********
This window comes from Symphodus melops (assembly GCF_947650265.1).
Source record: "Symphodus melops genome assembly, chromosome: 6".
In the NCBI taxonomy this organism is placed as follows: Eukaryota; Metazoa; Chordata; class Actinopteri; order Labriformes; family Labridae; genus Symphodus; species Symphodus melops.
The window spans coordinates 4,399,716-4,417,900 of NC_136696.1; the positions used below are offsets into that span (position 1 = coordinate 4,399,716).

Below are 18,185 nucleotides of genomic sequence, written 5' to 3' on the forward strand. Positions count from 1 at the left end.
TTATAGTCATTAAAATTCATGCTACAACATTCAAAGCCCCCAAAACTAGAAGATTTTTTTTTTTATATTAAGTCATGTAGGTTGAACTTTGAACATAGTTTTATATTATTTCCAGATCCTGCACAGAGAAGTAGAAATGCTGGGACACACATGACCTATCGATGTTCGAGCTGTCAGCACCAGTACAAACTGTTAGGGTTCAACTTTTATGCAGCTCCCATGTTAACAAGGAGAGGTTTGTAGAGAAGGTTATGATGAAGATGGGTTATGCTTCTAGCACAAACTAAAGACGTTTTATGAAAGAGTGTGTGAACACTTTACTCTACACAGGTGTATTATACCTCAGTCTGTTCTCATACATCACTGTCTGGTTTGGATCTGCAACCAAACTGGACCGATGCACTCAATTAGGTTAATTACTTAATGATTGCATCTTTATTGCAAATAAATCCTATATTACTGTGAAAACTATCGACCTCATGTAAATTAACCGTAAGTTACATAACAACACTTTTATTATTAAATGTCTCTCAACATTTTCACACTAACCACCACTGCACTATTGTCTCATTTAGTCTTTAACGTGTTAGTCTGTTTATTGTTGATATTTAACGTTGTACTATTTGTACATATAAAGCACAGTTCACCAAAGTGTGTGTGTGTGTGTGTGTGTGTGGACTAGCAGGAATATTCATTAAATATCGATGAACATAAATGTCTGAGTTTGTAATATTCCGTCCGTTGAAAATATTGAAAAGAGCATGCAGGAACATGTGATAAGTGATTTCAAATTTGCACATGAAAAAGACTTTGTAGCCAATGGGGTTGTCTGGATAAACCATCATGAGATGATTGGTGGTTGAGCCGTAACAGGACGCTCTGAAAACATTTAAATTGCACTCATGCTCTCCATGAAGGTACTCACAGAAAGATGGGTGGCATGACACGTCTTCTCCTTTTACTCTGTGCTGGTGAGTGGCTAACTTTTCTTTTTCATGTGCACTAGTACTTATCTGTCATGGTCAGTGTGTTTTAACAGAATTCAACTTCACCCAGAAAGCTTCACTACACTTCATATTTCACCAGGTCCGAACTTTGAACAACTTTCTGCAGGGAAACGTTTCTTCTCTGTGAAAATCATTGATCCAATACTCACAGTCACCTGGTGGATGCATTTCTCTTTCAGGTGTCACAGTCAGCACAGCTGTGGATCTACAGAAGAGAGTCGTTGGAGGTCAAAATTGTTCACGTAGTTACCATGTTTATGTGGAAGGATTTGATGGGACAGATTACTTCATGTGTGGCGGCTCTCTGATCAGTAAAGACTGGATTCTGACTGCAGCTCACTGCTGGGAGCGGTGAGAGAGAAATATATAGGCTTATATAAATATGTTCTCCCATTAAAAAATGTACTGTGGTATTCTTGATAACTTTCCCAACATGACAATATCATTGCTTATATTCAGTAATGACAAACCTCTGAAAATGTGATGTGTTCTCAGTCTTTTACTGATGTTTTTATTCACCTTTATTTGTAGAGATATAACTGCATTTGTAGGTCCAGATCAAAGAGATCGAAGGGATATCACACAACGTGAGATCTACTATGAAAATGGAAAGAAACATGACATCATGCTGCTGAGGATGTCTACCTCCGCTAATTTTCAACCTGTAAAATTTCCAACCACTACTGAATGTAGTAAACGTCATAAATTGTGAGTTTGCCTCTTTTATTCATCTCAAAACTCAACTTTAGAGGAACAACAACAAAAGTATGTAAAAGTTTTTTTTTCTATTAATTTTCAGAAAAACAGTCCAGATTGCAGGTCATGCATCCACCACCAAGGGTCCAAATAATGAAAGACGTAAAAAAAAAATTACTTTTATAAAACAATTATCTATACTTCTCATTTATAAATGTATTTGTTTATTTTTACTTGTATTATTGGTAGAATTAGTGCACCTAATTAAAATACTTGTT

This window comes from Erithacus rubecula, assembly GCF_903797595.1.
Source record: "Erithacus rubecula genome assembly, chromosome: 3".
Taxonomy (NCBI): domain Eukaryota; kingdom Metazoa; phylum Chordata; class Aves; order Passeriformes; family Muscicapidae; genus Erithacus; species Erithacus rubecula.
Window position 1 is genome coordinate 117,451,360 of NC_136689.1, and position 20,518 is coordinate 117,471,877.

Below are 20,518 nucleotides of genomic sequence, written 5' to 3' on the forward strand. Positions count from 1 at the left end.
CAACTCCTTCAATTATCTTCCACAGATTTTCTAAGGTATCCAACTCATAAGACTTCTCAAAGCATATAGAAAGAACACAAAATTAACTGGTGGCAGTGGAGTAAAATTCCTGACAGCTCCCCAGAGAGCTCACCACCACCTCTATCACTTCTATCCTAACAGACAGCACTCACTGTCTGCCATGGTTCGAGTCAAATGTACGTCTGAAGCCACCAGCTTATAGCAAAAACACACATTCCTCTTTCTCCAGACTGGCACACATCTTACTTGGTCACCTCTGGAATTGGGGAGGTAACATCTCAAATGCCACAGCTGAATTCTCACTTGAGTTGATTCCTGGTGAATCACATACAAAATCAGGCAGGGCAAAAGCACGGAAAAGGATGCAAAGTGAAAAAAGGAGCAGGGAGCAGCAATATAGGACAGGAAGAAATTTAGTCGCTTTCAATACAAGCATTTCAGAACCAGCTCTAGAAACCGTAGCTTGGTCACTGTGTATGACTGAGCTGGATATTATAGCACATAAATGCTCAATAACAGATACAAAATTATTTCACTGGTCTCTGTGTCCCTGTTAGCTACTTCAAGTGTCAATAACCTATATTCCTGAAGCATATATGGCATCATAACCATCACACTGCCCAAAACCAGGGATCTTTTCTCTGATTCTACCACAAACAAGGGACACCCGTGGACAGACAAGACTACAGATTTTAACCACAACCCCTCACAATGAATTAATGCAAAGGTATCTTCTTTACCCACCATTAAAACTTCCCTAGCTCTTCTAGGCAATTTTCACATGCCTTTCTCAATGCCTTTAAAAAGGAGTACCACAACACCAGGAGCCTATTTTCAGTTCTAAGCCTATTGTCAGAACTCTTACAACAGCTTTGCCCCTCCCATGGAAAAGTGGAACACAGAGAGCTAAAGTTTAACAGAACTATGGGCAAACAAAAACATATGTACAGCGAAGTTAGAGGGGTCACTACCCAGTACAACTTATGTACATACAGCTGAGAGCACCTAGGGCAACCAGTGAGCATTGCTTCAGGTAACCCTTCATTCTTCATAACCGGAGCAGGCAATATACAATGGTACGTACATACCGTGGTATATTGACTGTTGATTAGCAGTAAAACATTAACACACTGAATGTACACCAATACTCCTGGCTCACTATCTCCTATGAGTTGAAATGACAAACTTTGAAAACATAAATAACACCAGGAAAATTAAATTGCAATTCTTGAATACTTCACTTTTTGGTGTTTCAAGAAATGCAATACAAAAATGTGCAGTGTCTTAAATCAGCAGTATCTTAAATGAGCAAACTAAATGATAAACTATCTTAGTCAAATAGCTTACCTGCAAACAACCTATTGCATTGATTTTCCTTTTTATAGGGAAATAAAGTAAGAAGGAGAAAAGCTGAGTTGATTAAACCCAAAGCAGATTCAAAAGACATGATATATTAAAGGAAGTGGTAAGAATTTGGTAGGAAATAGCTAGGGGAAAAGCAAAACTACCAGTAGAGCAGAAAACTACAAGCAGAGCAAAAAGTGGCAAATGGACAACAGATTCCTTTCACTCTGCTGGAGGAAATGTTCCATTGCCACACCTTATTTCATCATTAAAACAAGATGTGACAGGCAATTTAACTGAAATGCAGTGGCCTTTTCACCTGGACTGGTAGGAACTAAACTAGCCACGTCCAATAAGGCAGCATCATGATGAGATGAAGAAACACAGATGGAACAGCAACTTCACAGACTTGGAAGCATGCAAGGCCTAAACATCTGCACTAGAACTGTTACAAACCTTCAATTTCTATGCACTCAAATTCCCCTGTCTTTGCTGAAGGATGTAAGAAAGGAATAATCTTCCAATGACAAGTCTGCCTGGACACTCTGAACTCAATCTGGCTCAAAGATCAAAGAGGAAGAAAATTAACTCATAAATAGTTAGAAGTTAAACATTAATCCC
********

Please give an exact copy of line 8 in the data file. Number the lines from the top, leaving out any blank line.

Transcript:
Source record: "Erithacus rubecula genome assembly, chromosome: 3".